Canada Harbors 'Rogue' Digital Pirates

Copyright Industries: Canada Harbors 'Rogue' Digital Pirates

Accusation made in annual report on state of global digital piracy.

Copyright Industries: Canada Harbors 'Rogue' Digital Pirates
CANADA—In its annual "Special 301 Report" identifying international trade barriers to U.S. companies and products as a result of intellectual property violations, the International Intellectual Property Alliance (IIPA) lists Canada as a country whose efforts in the fight against digital piracy leave a lot to be desired.

The submission by the IIPA, which is made up of entertainment industry trade groups such as  the RIAA and MPAA, recommended "reforms needed to address the theft of intellectual property and other barriers to overseas markets faced by U.S. industries that rely on copyright protection to produce movies, TV programming, music, software, video games, and books and journals."

According to TorrentFreak, "One of the main grievances against Canada is that the country offers a home to many sites which the copyright industries label as 'rogue' businesses. This includes the recently shut down as well as other popular torrent sites such as and"

In addition to the torrents, adds TF, "The copyright holders further mention the linking sites,, and as having Canadian connections, as well as the smaller torrent sites and Without proper enforcement action against them, Canada remains very attractive to these allegedly infringing sites, they claim."

Indeed, the IIPA reports notes, "It is hard to avoid the conclusion that Canada remains a magnet for sites whose well-understood raison d’être is to facilitate and enable massive unauthorized downloading of pirated versions of feature films, TV shows, recorded music, entertainment software, and other copyright materials. The largest of these Canadian-hosted sites attract scores of millions of unique visitors every month, and their corrosive effects on legitimate markets are felt worldwide."

The perceived lax attitude of the Canadian government has led to a commensurate increase in digital piracy among the Canadian population, the report further alleges, arguing, "In this environment, it is not surprising that Canadians continue to demonstrate a formidable propensity to patronize illegal online sources of copyright material, thus stunting the availability and growth of legal alternatives.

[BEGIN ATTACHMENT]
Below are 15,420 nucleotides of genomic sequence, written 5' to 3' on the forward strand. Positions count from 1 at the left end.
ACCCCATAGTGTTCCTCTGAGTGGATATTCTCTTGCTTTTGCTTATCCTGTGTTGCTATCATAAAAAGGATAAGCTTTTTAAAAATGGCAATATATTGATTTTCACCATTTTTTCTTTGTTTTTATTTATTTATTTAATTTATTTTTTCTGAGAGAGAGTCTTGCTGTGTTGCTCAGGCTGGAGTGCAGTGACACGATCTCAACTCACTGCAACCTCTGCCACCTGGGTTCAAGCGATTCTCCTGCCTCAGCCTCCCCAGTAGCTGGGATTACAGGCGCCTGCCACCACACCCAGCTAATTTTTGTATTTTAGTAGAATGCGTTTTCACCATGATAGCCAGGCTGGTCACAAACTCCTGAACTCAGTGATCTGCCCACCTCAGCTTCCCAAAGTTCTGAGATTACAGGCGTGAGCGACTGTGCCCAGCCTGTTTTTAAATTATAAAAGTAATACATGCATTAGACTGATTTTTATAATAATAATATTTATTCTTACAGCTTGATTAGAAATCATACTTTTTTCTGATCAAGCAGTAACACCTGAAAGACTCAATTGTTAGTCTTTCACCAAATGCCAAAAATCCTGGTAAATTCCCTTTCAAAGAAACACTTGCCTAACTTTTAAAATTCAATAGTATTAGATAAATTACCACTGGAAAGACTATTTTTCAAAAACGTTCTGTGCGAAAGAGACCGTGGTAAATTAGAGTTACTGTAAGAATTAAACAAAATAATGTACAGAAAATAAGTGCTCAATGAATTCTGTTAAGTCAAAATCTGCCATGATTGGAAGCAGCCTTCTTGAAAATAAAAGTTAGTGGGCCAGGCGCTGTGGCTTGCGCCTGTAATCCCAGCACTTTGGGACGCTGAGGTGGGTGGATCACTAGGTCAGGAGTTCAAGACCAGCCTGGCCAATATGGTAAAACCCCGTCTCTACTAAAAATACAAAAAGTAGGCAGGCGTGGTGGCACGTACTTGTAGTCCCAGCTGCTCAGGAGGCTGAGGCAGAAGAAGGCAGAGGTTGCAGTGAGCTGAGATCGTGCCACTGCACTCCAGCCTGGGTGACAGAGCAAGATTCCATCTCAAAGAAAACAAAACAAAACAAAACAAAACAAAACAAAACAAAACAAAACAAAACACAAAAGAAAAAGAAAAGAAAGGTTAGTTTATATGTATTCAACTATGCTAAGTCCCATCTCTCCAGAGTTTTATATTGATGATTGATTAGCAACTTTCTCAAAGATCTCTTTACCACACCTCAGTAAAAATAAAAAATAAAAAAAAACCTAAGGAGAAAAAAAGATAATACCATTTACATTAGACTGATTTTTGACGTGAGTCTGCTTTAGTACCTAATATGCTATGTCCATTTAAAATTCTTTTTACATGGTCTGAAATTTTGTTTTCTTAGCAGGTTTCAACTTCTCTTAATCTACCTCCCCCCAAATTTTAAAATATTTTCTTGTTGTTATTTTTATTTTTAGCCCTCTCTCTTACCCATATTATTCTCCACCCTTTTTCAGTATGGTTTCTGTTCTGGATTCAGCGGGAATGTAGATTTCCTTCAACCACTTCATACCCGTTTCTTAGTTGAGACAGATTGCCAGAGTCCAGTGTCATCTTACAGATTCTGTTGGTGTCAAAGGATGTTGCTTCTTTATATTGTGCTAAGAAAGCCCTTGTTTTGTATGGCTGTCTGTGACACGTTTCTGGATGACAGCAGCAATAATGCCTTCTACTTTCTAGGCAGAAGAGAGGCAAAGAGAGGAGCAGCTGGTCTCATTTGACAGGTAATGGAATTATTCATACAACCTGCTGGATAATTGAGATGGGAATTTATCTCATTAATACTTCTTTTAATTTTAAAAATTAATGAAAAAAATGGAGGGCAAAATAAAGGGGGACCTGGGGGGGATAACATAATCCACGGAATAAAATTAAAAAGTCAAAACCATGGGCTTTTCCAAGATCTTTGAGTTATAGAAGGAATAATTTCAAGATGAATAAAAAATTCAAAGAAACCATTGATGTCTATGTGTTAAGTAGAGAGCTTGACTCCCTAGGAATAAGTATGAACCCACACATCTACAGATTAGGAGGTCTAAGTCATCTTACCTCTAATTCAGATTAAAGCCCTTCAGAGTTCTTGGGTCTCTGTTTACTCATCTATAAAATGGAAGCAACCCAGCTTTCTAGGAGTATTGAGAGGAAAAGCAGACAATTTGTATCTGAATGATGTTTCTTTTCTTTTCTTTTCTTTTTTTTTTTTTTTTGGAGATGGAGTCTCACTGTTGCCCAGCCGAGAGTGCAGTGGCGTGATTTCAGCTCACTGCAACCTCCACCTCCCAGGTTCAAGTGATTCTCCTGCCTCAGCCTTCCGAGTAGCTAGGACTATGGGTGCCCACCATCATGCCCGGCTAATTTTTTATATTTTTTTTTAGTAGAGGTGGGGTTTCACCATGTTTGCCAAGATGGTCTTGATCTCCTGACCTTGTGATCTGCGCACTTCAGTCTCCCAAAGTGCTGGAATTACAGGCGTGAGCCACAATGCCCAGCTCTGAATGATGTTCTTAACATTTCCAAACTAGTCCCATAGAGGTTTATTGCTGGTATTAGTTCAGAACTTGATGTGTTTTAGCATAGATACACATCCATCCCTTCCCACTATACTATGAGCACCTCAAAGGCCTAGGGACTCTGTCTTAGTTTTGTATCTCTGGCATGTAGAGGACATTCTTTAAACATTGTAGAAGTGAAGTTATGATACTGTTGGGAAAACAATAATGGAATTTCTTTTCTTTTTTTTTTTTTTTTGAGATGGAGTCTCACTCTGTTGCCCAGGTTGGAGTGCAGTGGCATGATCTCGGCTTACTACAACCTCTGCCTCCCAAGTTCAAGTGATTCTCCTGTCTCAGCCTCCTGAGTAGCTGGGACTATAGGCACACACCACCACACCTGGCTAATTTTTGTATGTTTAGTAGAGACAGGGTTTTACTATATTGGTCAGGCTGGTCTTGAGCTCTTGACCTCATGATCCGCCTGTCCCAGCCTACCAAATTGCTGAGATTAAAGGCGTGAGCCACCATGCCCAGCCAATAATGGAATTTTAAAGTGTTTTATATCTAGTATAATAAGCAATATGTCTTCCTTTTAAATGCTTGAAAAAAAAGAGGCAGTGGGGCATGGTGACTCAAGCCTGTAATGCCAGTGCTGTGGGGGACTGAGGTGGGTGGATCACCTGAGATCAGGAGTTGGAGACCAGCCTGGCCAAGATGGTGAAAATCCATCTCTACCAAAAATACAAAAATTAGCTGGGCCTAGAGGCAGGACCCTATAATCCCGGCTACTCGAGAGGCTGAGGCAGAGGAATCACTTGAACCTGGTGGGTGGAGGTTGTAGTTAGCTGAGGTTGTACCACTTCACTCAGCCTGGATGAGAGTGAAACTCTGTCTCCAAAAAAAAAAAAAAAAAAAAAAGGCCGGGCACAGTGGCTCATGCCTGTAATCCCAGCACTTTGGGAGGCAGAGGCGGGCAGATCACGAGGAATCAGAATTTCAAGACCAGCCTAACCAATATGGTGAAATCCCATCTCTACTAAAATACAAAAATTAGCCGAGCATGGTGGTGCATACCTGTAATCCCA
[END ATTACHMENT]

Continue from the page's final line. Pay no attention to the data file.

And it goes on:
“A report released in September 2012 found that, on a per-capita basis, Canadians download more unauthorized music than residents of any other country, and two-and-one-half times as much as Americans,” it added.

Not surprisingly, the report suggests that Canadian ISPs "should partner with copyright holders to tackle the ongoing piracy problems. While some ISPs already forward infringement notices to their customers... repeated infringers go unpunished." In related news, another recent TF article reported that Comcast has sent out 625,000 copyright alerts to its customers since the "six strikes" system was instituted last year.

Needless to say, Canada is not the only country on the IIPA list. While Canada was included on the Watch List, which also had countries that included Brazil, Turkey, Switzerland, Mexico and Israel, to name a few, the report's Priority Watch List named Argentina, Chile, China, Costa Rica, India, Indonesia, The RussianFederation, Thailand and Vietnam as being even more egregious, and one country, Ukraine, made it to the Priority Foreign Country List. Other countries made the various lists as well, but Canada was certainly unique, considering its relationship and proximity to the States.

The 2014 Special 301 Report on Copyright Protection and Enforcement can be found here.

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